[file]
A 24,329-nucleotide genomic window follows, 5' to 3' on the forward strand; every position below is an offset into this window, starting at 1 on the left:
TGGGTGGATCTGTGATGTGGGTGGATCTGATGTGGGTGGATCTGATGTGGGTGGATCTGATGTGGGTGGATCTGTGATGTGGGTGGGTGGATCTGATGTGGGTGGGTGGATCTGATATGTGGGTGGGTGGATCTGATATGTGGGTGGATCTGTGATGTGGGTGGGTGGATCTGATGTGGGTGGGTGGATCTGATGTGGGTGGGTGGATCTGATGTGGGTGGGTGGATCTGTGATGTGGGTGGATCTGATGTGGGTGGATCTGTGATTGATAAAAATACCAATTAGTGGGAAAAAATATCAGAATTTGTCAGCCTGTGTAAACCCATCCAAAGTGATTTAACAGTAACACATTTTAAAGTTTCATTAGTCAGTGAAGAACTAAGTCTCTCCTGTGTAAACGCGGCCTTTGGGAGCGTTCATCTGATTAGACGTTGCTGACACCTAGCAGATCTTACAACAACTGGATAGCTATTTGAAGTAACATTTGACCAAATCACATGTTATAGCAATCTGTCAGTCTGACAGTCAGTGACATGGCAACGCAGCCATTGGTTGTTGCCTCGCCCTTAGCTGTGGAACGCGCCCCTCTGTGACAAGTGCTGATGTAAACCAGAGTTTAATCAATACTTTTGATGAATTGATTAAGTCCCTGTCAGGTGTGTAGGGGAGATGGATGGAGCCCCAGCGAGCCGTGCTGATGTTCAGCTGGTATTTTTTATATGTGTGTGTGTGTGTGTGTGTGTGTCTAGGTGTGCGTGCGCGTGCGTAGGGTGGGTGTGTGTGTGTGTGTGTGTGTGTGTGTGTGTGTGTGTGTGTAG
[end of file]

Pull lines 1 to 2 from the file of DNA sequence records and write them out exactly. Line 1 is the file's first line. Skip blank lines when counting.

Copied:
A 24,329-nucleotide genomic window follows, 5' to 3' on the forward strand; every position below is an offset into this window, starting at 1 on the left:
TGGGTGGATCTGTGATGTGGGTGGATCTGATGTGGGTGGATCTGATGTGGGTGGATCTGATGTGGGTGGATCTGTGATGTGGGTGGGTGGATCTGATGTGGGTGGGTGGATCTGATATGTGGGTGGGTGGATCTGATATGTGGGTGGATCTGTGATGTGGGTGGGTGGATCTGATGTGGGTGGGTGGATCTGATGTGGGTGGGTGGATCTGATGTGGGTGGGTGGATCTGTGATGTGGGTGGATCTGATGTGGGTGGATCTGTGATTGATAAAAATACCAATTAGTGGGAAAAAATATCAGAATTTGTCAGCCTGTGTAAACCCATCCAAAGTGATTTAACAGTAACACATTTTAAAGTTTCATTAGTCAGTGAAGAACTAAGTCTCTCCTGTGTAAACGCGGCCTTTGGGAGCGTTCATCTGATTAGACGTTGCTGACACCTAGCAGATCTTACAACAACTGGATAGCTATTTGAAGTAACATTTGACCAAATCACATGTTATAGCAATCTGTCAGTCTGACAGTCAGTGACATGGCAACGCAGCCATTGGTTGTTGCCTCGCCCTTAGCTGTGGAACGCGCCCCTCTGTGACAAGTGCTGATGTAAACCAGAGTTTAATCAATACTTTTGATGAATTGATTAAGTCCCTGTCAGGTGTGTAGGGGAGATGGATGGAGCCCCAGCGAGCCGTGCTGATGTTCAGCTGGTATTTTTTATATGTGTGTGTGTGTGTGTGTGTGTGTCTAGGTGTGCGTGCGCGTGCGTAGGGTGGGTGTGTGTGTGTGTGTGTGTGTGTGTGTGTGTGTGTGTGTGTAG